Today’s post the first of a combined effort between Jack Hilliard and Stephen Fletcher to report on the 1942 Southern Conference Tournament, which coincides with this week’s Atlantic Coast Conference Tournament.
UNC and WWII during the winter of 1942: I’ve been living an on-again-off-again life in the winter of 1942 for some weeks now, researching images made by Hugh Morton before he enlisted in the United States Army in the early autumn later that year. This double-life springs from the post marking the seventieth anniversary of the Japanese attack on Pearl Harbor on December 7th, 1941, which had a profound impact on the lives of Hugh Morton and his fellow students at UNC. A few posts have examined Morton’s photographs depicting activities on campus related to America’s entrance into the second world war, especially those appearing in The Daily Tar Heel (DTH) student newspaper, for which Morton was the staff photographer. The last post of this type focused on Eleanor Roosevelt’s visit to UNC on January 31st, 1942.
With the exception of one photograph (identified just this week) no Morton photographs depicting war related activities or subjects appeared in the DTH. That photograph, an uncredited portrait of UNC business manager Livingston B. Rogerson in the February 15th issue, illustrated a front page article informing DTH readers that Rogerson was also serving as the Coordinator of the Office of Civilian Defense—a joint effort between the university and village of Chapel Hill. Nearly all of Morton’s photographs published in the DTH during this period were sports photographs.
Basketball, 1942: A blog post in early February 2012 on the day of UNC men’s basketball game against Duke included a minimally identified negative. Investigations by two of our readers (thank you Jack and Jake!) led to more accurate identification for that image. In one comment during the online deliberation, Jack Hilliard noted that the other, unidentified photograph (made on 11 February 1942 at Woollen Gym) was in the 1979 book The Winning Tradition: A Pictorial History of Carolina Basketball. While I was looking for that photograph in the book, the above photograph on a different page caught my eye—or at least the author’s caption did:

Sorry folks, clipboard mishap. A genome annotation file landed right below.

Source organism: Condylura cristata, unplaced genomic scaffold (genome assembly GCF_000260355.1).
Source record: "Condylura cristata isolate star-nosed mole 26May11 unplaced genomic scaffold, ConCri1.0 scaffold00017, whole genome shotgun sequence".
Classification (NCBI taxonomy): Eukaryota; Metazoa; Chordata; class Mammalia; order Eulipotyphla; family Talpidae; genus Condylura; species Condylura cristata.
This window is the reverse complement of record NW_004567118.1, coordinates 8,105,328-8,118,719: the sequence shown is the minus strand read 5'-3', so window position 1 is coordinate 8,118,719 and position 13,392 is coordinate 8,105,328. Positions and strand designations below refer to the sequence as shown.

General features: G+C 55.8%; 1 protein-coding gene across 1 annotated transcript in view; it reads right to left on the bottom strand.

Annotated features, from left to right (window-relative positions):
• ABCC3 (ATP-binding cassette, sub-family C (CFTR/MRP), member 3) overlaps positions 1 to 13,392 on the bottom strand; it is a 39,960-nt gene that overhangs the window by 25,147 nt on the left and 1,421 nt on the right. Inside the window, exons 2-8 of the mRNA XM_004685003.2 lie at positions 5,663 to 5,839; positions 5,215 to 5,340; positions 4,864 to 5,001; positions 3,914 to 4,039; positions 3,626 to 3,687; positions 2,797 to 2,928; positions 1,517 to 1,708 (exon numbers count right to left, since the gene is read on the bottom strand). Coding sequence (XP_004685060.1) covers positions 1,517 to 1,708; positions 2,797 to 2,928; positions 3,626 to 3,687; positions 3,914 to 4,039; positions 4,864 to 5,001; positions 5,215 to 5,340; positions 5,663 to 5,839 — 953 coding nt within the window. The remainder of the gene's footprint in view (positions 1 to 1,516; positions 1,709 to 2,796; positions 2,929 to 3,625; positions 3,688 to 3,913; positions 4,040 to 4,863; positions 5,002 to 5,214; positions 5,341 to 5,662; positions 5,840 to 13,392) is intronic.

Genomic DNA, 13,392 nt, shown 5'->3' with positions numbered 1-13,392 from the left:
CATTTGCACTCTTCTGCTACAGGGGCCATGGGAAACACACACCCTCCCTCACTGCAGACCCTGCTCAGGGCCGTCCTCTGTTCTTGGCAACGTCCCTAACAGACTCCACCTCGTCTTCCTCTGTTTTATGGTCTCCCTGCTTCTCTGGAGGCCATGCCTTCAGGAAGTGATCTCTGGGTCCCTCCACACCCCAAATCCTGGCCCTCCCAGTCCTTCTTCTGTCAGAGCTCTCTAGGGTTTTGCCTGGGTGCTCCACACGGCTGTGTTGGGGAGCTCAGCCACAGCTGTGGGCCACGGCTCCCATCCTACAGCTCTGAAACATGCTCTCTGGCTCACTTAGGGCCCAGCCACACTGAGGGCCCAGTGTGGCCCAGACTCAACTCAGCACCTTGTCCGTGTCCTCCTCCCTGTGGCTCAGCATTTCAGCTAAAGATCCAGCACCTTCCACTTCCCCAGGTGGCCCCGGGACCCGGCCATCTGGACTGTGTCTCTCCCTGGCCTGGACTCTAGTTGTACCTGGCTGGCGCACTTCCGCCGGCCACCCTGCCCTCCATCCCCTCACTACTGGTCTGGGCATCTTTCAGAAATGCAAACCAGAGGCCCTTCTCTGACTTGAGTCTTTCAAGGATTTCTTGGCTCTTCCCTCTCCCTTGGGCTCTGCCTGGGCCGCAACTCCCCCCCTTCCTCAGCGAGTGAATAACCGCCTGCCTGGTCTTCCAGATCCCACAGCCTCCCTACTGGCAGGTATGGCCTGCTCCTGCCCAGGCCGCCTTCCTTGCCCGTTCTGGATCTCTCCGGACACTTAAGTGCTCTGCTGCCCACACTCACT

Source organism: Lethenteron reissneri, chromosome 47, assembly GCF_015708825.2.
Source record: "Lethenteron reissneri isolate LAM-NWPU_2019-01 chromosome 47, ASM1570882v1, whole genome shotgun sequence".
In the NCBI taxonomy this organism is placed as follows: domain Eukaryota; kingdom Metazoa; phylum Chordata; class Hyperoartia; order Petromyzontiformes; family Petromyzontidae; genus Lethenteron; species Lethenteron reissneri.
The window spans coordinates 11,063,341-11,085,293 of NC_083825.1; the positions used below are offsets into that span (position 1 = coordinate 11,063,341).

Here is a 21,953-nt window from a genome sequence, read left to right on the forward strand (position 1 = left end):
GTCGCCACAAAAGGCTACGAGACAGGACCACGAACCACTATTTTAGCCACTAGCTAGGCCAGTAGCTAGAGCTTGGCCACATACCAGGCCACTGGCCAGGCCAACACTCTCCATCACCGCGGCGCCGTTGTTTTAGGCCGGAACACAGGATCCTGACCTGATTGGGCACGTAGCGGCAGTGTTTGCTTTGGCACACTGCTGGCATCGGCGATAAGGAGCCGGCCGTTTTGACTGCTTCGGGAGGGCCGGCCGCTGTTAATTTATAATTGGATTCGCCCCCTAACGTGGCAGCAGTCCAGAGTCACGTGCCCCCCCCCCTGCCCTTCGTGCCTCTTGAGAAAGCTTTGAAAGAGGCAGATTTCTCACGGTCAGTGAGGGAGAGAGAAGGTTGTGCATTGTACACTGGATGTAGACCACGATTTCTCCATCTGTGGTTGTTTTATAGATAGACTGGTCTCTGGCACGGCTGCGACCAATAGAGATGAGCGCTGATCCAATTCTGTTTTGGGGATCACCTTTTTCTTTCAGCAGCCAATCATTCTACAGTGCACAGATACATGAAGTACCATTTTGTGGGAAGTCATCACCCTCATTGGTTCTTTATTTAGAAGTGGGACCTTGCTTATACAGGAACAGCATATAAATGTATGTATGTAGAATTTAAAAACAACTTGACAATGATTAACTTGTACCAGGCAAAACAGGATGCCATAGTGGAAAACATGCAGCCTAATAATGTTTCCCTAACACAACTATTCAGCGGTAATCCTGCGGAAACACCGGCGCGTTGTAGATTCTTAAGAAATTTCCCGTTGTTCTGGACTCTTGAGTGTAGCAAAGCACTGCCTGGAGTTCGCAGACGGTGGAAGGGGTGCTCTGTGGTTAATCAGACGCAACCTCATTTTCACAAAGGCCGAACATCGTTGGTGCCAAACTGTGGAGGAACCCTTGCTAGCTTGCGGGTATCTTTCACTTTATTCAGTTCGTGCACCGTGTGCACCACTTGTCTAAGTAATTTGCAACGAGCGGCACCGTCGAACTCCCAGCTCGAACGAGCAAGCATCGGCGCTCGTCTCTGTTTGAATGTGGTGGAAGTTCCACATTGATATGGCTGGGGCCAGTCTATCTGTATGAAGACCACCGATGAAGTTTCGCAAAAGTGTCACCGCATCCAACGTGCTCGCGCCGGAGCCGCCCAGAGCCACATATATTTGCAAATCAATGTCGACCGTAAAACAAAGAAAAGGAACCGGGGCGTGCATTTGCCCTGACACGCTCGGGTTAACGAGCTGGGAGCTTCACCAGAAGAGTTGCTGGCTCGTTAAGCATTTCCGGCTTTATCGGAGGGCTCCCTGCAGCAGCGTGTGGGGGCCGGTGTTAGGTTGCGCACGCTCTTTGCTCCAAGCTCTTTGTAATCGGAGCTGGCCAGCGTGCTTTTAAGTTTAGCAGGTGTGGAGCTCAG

This photograph is believed to be one of photographer Hugh Morton’s earliest action shots and captures all the excitement of Carolina basketball in the early 40s: a packed Woollen Gym, plenty of action underneath the boards and those crazy stripped [sic] socks. There was, however, one problem—our editors searched high and low for the identification of the players but came up empty handed.
I both hate and love seeing captions like that!
One morning while preparing this week’s post, I took a peek into the beginning of the book Hugh Morton’s North Carolina. On the first page, Morton stated that he had shot a lot of freelance work for the Charlotte News, especially sports, when he was a UNC student. That made me wonder if the newspaper might have published a Morton photograph of the 1942 Southern Conference tournament played at Raleigh Memorial Auditorium in early March. Some of the identification work I had been doing had led me to discover some photographs I suspected may have been made during that tournament.
The newspaper did indeed publish a few Morton photographs during that weekend, including the photograph above. For today’s featured photograph, here’s most of the caption written by the Charlotte News for the March 6th issue, which will immediately reveal why the The Winning Tradition editors couldn’t identify the UNC players:
IN A PRETTY GOOD STATE yesterday afternoon were the Terrors’ chance of winning a tourney title at Raleigh as they ousted South Carolina, 56-43. Photographer Hugh Morton’s camera caught this glimpse of a basketball ballet under the State basket in the first half with Buck Cavalho and Strayhorn of State; Brogden, Dunham and Westmoreland of South Carolina and Bernie Mock of State in a graceful array. . . .”
The Red Terrors was one of several nicknames used by North Carolina State University athletic teams before Wolfpack, and the photograph depicts a scene from the opening round game played on March 5, 1942.
Tomorrow’s post: Jack Hilliard presents an historical background of the Southern Conference.